WASHINGTON (AP) - Scientists have linked more than 100 spots in our DNA to the risk of developing schizophrenia, casting light on the mystery of what makes the disease tick.

Such work could eventually point to new treatments, although they are many years away. Already, the new results provide the first hard genetic evidence to bolster a theory connecting the immune system to the disease.

More than 100 researchers from around the world collaborated in the biggest-ever genomic mapping of schizophrenia, for which scientists had previously uncovered only about a couple of dozen risk-related genes.

The study included the genetic codes of more than 150,000 people - nearly 37,000 of them diagnosed with the disease. Researchers found 108 genetic markers for risk of getting the disease, 83 of them not previously reported. And scientists say there are still likely more to be found.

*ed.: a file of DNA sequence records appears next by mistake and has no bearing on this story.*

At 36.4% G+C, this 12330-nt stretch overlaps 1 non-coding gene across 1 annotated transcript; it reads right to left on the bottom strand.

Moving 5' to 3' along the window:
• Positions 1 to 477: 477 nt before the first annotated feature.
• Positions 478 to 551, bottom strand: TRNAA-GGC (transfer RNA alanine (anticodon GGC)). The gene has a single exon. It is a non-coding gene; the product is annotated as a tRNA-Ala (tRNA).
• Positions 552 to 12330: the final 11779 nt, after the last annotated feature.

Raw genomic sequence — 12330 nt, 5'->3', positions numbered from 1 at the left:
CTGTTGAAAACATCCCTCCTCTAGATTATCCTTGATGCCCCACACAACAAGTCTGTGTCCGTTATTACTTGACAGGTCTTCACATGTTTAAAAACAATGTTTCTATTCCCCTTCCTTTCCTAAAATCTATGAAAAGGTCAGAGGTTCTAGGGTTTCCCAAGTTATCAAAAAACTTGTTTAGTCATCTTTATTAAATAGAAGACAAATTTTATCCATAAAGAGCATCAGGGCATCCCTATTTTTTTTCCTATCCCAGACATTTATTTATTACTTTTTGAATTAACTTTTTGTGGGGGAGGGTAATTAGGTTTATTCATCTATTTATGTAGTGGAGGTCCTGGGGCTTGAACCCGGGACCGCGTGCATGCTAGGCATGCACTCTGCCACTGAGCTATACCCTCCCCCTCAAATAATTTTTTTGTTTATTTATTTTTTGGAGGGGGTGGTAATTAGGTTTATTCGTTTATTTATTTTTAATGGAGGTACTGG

“It’s a genetic revelation; schizophrenia has been a mystery,” said study co-author Steve McCarroll, director of genetics for the Broad Institute of MIT and Harvard. “Results like this give you things to work on. It takes it out of the zone of guesses about which genes are relevant.”

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11 parents of Nigeria’s kidnapped girls die from attacks and stress; hometown is besieged

LAGOS, Nigeria (AP) - About a dozen parents of the more than 200 kidnapped Nigerian schoolgirls will never see their daughters again.

Since the mass abduction of the schoolgirls by Islamic extremists three months ago, at least 11 of their parents have died and their hometown, Chibok, is under siege from the militants, residents report.